Quote: “The greatest travelers have not gone beyond the limits of their own world; they have trodden the paths of their own souls, of good and evil, of morality and redemption”.
The Enchanted April - Elizabeth von Arnim
Written in 1922 by English novelist Elisabeth von Arnim, this novel follows the story of four independent English women who rent a medieval castle on the Italian Riviera and leave for a holiday. The four characters experience tensions and conflicts but find rejuvenation in the quiet beauty of the environs.
Quote: “All the radiance of April in Italy lay gathered together at her feet. The sun poured in on her. The sea lay asleep in it, hardly stirring. Across the bay the lovely mountains, exquisitely different in color, were asleep too in the light; and underneath her window, at the bottom of the flower-starred grass slope from which the wall of castle rose up, was a great cypress, cutting through the delicate blues and violets and rose-colors of the mountains and the sea like a great black sword”.
Pompeii - Robert Harris
Robert Harris mingles fiction and history to recreate a luxurious world on the brink of destruction: it’s the late summer of the year 79 AD, Rome’s rich citizens are resting in their villas when ominous warnings started. The novel retraces the eruption of Mount Vesuvius on 24 August 79 AD that destroyed Pompeii and its surroundings, through the point of view of four different characters: a young engineer, a teen-age girl, a corrupt tycoon and an elderly scientist.
Quote: “What was leadership, after all, but the blind choice of one route over another and the confident pretense that the decision was based on reason?”.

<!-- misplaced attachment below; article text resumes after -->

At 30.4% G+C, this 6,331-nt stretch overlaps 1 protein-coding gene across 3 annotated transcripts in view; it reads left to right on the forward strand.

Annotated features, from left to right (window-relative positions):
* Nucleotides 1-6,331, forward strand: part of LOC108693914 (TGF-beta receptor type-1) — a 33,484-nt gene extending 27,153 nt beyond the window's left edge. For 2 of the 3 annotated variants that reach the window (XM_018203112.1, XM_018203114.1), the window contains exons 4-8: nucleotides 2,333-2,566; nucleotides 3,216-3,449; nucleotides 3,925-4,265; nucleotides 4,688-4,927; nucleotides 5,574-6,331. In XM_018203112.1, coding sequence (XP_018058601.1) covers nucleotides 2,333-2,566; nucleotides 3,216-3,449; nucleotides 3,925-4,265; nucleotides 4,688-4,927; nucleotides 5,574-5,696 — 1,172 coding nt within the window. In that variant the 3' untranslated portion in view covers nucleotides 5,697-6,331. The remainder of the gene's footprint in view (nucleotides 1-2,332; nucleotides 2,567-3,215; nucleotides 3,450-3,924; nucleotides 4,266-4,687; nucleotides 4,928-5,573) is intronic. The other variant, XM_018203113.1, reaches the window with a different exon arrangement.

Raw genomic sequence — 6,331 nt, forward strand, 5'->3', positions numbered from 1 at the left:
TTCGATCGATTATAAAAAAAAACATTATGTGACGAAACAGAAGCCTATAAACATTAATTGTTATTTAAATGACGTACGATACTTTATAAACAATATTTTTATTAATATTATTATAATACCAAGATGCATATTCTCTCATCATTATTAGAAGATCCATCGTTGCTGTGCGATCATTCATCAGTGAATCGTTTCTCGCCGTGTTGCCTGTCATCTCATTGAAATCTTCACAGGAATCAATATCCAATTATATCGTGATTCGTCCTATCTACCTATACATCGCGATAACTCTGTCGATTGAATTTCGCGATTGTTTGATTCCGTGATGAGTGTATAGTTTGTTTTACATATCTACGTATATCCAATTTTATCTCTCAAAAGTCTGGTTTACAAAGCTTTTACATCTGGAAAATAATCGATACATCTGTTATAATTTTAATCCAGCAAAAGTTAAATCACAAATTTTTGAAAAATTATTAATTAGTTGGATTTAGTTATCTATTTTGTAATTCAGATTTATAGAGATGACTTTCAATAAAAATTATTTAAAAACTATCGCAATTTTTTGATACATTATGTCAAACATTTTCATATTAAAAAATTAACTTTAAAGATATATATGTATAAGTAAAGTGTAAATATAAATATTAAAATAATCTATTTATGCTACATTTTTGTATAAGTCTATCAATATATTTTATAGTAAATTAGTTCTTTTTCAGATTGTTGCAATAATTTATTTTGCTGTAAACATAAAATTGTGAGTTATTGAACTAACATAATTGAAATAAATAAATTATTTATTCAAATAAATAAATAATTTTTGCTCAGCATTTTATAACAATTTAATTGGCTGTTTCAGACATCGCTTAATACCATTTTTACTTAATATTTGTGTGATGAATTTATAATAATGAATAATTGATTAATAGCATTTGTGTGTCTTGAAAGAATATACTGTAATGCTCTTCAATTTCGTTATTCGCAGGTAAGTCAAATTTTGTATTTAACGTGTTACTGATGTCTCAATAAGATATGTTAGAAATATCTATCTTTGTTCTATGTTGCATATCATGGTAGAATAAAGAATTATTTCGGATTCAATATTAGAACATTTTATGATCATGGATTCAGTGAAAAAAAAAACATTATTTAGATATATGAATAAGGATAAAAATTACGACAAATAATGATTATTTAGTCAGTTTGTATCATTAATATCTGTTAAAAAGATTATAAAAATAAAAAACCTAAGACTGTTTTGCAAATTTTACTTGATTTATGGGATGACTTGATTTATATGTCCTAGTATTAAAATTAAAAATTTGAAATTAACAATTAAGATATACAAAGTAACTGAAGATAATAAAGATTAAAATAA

Beneath a Scarlet Sky - Mark Sullivan
Based on a true story, Beneath a Scarlet Sky is an epic tale of a young man’s extraordinary courage and resilience during the Nazi occupation in Italy. When his house in Milan is razed to the ground by the Allied Bombs, Pino Lella joins an organization that helps Jew escape in the Alps and falls for Anna, a widow. His parents, worried about him, force him to enlist in the German army.
Quote: “How do you find happiness?” Anna paused, then said, “You start by looking right around you for the blessings you have”.
When in Rome - Penelope Green
At the age of 28, Penelope Green has a perfect job and a comfortable life in Sidney but makes up her mind to quit everything to chase her lifelong dream: moving to Italy. In this funny travel memoir (a trilogy also including See Naples and Die and Girl by Sea), the author plunges in Rome with no job, no friends, nowhere to live and no knowledge of Italian (but makes up for it soon).
Quote: “This is a small tale about what happened when I abandoned everything – career, apartment, family and friends – to chase a romantic dream I was praying might change my life for the better. Even if I had no idea what would make me happy”.
The Talented Mr. Ripley - Patricia Highsmith
A 1955 psychological thriller novel by Patricia Highsmith, The Talented Mr. Ripley focuses on Tom Ripley, an American young man who is hired by Mr. Greenleaf, a wealthy industrial, to bring back his errant son, Dickie, from Italy. Ripley's fascination for Dickie’s lifestyle soon leads him to decide to take his place.
Quote: "He liked the fact that Venice had no cars. It made the city human. The streets were like veins, he thought, and the people were the blood, circulating everywhere".
The Ghosts Of Italy - Angela Paolantonio
Born in New York, Angela Paolantonio has roots planted deep in southern Italy: that’s the reason why, after celebrating Thanksgiving in Rome, alone, she sets out a journey to the remote village of her ghost ancestors, in the territory of Irpinia, in the Apennine Mountains. Her journey becomes an opportunity to discover the spirit of her family and the memories that seemed to be forever lost.
Quote: “I really didn't know I was searching for anything till I got here. Then I realized what I was missing and what it meant”.